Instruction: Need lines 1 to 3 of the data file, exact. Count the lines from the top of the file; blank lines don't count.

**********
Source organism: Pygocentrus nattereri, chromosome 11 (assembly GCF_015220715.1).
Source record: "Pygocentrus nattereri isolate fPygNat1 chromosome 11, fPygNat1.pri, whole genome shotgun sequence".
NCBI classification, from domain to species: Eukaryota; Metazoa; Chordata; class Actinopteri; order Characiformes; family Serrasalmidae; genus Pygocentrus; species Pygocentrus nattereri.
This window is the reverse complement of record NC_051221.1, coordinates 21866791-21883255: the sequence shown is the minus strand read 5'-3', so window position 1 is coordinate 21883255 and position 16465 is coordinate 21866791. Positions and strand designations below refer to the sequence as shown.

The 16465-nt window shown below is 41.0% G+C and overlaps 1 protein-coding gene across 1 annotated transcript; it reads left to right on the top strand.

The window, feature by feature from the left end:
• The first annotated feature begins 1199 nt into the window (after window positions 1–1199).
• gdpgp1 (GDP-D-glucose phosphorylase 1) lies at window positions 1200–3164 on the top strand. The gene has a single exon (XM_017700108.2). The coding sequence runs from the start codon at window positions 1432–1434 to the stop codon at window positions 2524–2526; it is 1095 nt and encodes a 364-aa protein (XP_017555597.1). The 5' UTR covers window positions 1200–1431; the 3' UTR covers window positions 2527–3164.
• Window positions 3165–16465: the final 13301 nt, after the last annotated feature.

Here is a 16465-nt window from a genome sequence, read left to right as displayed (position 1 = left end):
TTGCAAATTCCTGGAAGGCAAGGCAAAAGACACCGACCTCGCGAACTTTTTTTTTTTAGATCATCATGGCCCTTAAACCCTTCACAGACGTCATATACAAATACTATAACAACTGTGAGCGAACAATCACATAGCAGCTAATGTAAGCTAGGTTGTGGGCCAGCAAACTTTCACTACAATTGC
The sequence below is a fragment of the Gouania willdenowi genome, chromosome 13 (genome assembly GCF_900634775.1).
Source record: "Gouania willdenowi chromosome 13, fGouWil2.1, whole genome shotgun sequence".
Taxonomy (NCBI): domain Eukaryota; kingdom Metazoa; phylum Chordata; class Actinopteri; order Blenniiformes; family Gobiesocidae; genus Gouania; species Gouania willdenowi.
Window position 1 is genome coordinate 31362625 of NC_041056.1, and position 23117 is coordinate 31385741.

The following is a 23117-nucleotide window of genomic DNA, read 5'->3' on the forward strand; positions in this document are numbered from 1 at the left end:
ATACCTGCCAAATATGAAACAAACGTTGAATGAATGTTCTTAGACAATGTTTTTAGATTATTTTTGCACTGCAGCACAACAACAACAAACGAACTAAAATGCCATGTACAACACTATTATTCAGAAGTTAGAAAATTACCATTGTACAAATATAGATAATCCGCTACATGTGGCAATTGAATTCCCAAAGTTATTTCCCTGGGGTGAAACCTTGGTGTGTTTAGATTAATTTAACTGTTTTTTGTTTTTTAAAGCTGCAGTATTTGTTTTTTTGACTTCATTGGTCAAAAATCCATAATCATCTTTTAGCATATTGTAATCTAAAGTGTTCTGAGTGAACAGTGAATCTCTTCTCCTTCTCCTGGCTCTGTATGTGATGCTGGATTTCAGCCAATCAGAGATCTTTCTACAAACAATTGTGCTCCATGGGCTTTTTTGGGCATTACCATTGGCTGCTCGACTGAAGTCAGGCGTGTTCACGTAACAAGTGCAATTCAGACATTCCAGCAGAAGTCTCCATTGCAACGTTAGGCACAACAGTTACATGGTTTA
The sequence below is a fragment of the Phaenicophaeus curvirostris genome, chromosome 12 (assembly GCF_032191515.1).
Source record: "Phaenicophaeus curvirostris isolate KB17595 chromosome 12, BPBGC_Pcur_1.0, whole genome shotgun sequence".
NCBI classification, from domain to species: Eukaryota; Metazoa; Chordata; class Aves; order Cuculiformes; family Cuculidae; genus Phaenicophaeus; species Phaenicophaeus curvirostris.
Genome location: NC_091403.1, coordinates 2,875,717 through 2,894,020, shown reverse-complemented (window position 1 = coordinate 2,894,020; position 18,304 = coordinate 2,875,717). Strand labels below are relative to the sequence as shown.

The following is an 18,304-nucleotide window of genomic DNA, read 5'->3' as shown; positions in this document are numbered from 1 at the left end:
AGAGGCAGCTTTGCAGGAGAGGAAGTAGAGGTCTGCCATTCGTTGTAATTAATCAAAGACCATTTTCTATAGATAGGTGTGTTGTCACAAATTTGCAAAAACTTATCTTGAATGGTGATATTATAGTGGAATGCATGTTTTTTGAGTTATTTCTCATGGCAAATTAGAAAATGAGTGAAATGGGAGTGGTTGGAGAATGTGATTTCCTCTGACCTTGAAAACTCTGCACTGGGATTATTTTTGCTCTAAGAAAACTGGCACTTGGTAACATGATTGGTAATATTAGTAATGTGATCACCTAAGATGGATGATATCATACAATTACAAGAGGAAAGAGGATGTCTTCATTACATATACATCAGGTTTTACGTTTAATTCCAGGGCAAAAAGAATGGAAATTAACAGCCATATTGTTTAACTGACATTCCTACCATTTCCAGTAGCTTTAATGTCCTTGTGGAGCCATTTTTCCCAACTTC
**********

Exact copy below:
Source organism: Pygocentrus nattereri, chromosome 11 (assembly GCF_015220715.1).
Source record: "Pygocentrus nattereri isolate fPygNat1 chromosome 11, fPygNat1.pri, whole genome shotgun sequence".
NCBI classification, from domain to species: Eukaryota; Metazoa; Chordata; class Actinopteri; order Characiformes; family Serrasalmidae; genus Pygocentrus; species Pygocentrus nattereri.